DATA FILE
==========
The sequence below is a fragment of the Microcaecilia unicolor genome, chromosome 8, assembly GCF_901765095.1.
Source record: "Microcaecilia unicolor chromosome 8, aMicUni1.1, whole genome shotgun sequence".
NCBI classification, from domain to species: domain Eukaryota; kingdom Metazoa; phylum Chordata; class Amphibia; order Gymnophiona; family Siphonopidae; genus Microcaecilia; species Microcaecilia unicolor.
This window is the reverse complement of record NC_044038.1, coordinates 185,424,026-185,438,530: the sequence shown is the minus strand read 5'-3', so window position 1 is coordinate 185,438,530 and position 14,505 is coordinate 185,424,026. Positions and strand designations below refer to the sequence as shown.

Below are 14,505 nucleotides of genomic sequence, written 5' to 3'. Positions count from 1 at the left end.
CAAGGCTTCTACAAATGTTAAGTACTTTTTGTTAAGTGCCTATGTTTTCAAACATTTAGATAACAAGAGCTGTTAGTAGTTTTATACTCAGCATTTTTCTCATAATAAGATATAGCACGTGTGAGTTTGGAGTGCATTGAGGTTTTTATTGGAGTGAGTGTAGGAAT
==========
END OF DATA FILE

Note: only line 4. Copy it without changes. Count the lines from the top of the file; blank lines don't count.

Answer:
This window is the reverse complement of record NC_044038.1, coordinates 185,424,026-185,438,530: the sequence shown is the minus strand read 5'-3', so window position 1 is coordinate 185,438,530 and position 14,505 is coordinate 185,424,026. Positions and strand designations below refer to the sequence as shown.